Permanent Fiber-Optic System Monitors Oil-Rim Movement
- Chris Carpenter (JPT Technology Editor)
- Document ID
- Society of Petroleum Engineers
- Journal of Petroleum Technology
- Publication Date
- March 2019
- Document Type
- Journal Paper
- 73 - 74
- 2017. Society of Petroleum Engineers
- 1 in the last 30 days
- 62 since 2007
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This article, written by JPT Technology Editor Chris Carpenter, contains highlights of paper SPE 188868, “Development and Field Application of a Permanent Fiber-Optic Wellbore-Fluid-Level Monitoring System,” by C. Staveley, SPE, C. Doyle, and C. Coetzee, Smart Fibres; A. Franzen, H. Den Boer, A. van Rooyen, and W. Birch, Shell; and A.B. Biderkab and E. Moes, Petroleum Development Oman, prepared for the 2017 Abu Dhabi International Petroleum Exhibition and Conference, Abu Dhabi, 13–16 November. The paper has not been peer reviewed.
In highly fractured carbonate reservoirs, the conventional method of monitoring oil-rim movement is running wireline gradiometric surveys periodically. However, some operators have found that this method is inconclusive and is unable to provide information in a manner timely enough to influence operations because the gradiometric surveys are only run a few times a year. In this paper, the authors describe a project to design, field trial, and qualify an alternative solution for real-time monitoring of the oil rim in carbonate reservoirs that overcomes these disadvantages.
The methodology of performing gradiometric surveys can be applied in reservoirs successfully where the permeability of the formation is high and where the formation is fractured such that good communication exists between fluid within the formation and within the observation well (given that the well casing is highly perforated across the full length of the reservoir section). Under these conditions, the fluid levels measured by the gradiometric surveys give the operator enough information about the oil rim within the reservoir to adopt an active smart-field production method. The term “smart field” is used by the operator to describe oilfield operations where surface decisions are supported by measurements from within the reservoirs.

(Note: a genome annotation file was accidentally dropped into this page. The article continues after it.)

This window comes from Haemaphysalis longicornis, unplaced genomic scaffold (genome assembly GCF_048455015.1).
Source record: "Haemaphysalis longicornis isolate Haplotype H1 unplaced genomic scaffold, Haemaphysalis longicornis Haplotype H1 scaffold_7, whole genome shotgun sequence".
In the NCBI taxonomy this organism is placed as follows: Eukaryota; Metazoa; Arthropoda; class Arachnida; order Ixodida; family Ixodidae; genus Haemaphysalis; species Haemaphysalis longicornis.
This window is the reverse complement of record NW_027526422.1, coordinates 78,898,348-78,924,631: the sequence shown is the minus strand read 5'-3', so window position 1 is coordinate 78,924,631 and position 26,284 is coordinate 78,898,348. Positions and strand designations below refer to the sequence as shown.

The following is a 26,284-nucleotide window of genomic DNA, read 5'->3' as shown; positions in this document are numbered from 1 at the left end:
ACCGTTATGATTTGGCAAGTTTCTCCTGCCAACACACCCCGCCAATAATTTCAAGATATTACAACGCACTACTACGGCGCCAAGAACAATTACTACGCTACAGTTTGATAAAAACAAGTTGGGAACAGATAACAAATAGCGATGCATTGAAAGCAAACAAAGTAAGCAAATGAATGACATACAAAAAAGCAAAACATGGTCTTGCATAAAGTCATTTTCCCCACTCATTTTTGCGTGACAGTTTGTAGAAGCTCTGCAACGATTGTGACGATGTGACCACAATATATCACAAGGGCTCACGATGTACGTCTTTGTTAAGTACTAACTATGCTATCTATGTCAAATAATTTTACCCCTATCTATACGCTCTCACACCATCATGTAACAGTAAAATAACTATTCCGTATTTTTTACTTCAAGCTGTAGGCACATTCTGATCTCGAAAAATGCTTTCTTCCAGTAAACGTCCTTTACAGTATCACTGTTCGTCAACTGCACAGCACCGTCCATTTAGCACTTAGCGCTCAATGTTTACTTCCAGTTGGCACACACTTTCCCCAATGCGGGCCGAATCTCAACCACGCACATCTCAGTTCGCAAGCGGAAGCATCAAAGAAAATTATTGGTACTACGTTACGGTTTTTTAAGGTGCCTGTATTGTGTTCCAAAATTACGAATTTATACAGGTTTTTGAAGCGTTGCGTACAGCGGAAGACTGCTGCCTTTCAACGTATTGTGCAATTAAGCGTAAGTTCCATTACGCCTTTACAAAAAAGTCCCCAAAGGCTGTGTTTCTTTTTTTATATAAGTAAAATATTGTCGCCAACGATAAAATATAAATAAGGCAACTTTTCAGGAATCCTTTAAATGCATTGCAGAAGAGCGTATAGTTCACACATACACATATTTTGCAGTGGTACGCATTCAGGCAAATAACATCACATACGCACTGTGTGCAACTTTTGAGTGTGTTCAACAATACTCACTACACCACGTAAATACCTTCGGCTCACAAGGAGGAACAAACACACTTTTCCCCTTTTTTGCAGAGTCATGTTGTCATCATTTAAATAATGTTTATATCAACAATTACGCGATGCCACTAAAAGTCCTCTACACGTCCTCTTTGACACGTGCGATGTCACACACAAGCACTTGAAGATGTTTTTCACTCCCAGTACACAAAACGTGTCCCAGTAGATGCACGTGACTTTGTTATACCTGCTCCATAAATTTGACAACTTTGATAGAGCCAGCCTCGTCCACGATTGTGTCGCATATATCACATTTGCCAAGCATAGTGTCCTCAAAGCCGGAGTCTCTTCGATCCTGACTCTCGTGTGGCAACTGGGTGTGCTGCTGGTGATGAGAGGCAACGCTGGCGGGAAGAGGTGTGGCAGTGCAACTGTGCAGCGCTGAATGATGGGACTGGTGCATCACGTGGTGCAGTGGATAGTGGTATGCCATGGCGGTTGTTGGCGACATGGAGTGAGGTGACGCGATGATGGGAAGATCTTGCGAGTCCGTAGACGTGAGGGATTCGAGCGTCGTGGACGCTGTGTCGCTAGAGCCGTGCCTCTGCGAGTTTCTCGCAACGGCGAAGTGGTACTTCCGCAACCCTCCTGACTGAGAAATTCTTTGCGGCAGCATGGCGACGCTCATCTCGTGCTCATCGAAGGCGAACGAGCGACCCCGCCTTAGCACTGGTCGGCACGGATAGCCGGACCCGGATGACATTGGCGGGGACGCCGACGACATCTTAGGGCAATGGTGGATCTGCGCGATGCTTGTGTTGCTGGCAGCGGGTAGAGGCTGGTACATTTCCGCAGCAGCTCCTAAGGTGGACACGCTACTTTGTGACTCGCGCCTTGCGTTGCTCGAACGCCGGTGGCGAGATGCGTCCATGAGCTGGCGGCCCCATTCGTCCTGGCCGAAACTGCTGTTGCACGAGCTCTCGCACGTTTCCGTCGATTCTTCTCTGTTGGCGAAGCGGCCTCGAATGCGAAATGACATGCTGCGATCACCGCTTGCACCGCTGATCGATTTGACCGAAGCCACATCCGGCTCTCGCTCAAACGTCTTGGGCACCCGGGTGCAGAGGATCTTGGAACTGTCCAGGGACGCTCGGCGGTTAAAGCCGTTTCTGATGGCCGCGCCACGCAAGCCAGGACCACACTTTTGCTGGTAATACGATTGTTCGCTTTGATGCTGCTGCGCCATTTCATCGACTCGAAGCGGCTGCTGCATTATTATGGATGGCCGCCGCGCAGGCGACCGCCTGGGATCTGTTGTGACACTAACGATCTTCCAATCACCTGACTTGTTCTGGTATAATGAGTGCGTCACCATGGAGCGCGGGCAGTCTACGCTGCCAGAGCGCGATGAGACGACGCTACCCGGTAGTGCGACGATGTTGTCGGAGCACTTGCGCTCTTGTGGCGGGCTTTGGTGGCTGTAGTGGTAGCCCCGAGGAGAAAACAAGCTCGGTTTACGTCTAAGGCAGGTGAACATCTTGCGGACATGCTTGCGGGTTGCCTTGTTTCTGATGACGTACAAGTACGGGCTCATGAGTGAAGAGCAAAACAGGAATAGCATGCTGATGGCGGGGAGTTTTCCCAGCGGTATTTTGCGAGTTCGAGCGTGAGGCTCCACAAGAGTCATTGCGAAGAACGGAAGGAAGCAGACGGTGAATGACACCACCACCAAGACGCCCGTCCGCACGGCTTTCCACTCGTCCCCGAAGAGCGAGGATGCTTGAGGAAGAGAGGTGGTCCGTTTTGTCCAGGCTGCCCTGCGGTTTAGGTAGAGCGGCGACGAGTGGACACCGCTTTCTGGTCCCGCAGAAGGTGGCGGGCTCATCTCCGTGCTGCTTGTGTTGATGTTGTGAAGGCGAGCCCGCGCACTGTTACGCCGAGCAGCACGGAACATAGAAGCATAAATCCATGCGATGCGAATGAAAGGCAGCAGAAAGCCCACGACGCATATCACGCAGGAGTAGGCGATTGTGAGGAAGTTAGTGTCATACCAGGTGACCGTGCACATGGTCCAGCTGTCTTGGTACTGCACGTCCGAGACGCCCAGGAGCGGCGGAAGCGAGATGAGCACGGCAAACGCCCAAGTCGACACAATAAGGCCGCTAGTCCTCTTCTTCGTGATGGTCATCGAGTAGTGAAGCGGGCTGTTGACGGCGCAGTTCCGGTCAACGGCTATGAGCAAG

While the use of gradiometric surveys for production optimization is helpful, it does have disadvantages. Each survey requires a well intervention; as can be imagined, the process is relatively expensive and introduces health, safety, and environmental (HSE) risks while the well is open. Consequently, gradiometric surveys are generally commissioned at a low frequency, perhaps only one or two measurements per year within key observation wells.
In the early 2000s, a potential was recognized to provide an array of permanently deployed pressure gauges in the wellbore to measure the density of the media between adjacent gauges. From this measurement, the interfaces between the media of different densities could be derived accurately.
The idea of measuring pressure within a well is not new; pressure transducers based on numerous electronic measurement principles have been used by the industry for decades. However, these electronic gauges are not optimal for use in the described application because of their relatively short service life at the elevated temperatures found in wellbores and be-cause of the logistical difficulties and high cost associated with deploying a string of multiple electronic gauges in a single well. The operator’s in-well technology team examined the emerging use of optical-fiber Bragg gratings (FBGs) for pressure metrology applications in extreme environments. The gauges used in this technology required no downhole electronics and offered long service at elevated downhole temperatures. The technology offered the long-term stability required to detect the subtle pressure changes resulting from small fluid-level changes. Dozens of such gauges could be deployed in a series on one optical cable connected to a single surface-acquisition unit (interrogator).
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